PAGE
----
WW-Sister(2)Friends of the Brazos, a multi-county community supported effort, will organize a walk in the Mitchell Bend area of the Brazos River. “We will meet and walk from 6-8 pm, Sunday, September 30th to join in solidarity with Walking Water and celebrate the beauty and original nature of our river. We welcome donations to help continue our work watch-dogging the Brazos River Authority’s permit requests to prevent the over-selling of water rights.“

A group from the Tamera Healing Biotope community in Portugal will go on a “walking tour” in their local watershed. Tamera is woven deeply with Walking Water; this year a community member walks with us, and two grace our kitchen, feeding us for the second year in a row. Their pilgrimage will follow the Sado basin from Colos to Setubal from October 2nd to 12th. “The group wants to walk the land, explore our watershed, get to know its inhabitants, listen to the people, listen to animals, plants and water as living beings, bear witness to the pain of the tortured nature and envision a region whose communities take responsibility for their watershed.” Transition Town Sao Luis will also organize a walk from the public water treatment in their area to the creek that leads to their main river called Mira.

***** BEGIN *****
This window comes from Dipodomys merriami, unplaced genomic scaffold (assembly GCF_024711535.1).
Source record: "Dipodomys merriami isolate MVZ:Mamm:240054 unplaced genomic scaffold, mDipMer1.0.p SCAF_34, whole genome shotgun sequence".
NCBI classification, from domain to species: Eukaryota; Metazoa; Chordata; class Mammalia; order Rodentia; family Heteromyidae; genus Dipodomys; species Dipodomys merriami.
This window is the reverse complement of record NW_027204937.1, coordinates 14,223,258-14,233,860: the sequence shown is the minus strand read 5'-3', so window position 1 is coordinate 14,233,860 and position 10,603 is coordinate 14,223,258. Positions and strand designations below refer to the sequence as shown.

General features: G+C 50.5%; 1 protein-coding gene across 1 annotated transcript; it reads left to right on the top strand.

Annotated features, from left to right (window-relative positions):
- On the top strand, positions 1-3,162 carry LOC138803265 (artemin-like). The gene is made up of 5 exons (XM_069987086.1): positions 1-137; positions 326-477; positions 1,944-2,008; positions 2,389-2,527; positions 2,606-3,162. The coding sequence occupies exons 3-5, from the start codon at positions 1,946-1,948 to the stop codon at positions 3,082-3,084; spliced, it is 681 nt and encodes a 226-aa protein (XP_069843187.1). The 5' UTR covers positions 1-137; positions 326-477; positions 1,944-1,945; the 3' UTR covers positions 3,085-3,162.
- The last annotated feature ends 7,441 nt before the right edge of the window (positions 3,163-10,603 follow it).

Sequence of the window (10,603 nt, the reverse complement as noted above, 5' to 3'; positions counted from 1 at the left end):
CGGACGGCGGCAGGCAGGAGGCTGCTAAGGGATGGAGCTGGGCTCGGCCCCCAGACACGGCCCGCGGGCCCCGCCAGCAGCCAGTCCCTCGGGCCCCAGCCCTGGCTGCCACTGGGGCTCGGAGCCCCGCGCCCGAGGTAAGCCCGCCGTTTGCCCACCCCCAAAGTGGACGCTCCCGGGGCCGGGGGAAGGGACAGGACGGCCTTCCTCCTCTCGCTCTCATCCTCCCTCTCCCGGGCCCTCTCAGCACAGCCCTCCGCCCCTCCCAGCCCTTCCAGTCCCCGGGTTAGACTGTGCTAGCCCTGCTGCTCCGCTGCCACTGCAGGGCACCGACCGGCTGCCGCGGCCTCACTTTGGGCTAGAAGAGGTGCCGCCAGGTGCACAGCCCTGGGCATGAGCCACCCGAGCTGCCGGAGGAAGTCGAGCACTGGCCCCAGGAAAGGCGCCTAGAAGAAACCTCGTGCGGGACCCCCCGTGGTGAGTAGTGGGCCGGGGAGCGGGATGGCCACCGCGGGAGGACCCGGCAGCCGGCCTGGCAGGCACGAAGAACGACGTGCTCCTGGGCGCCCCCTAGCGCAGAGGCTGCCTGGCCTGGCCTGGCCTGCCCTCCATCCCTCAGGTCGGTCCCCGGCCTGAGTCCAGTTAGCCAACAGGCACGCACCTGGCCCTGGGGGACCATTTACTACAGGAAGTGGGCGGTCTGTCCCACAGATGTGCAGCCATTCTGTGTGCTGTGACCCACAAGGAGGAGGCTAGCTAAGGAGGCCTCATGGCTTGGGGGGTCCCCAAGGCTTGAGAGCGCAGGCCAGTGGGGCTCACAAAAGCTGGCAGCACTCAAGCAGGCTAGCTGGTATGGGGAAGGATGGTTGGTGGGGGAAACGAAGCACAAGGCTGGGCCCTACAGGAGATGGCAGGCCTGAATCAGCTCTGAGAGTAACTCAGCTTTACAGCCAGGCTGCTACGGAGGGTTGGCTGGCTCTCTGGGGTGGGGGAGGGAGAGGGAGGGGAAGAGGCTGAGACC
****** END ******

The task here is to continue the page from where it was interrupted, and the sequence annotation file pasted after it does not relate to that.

Members of the community from Findhorn Foundation in Scotland will organize a walk on Findhorn beach in Scotland on October 22nd. On October 23rd, Earth Walker and Findhorn resident, Geoff Dalglish, will present a slideshow and stories from this year’s Walking Water pilgrimage. He will then travel to his homeland of South Africa to share the story and listen with others for a pilgrimage being envisioned for 2017.

OTEPIC of Kenya will do tree-planting and walking along the local river. OTEPIC empowers communities to grow and enjoy their own food through providing grass root education in skills of sustainability. “OTEPIC project is always happy to be involved with Walking Water. We shall focus more on tree planting in the schools and also on our community farm, we shall hold discussion and also have a tree planting campaign with the community in Kitale.”

WW-Sister(3)The Ojai Foundation will organize a day-long pilgrimage in Matilija Canyon on October 4th followed by Council.

Step by step, the longest march
Can be won, can be won
Many stones can form an arch
Singly none, singly none
And in union what we will
Can be accomplished still
Drops of water turn the mill
Singly none, singly none

   –   Traditional

Many more have expressed interest, and while events are not yet officially planned, we know many more are walking with us. In British Columbia’s Salt Spring Island, ally Naomi Jenson will bring the prayer for water into her Dance Temple. Laurie Adams of Rivers Bend in Mendocino county will call community members together to be with the waters of the Navarro River and the Navarro River Resource Center.

With so many community connections near and far, we give thanks for what has already emerged and look forward to continue to grow this water web in 2017 and beyond. To those with curiosity and interest, you are warmly welcomed to join us in solidarity with the waters, local and global.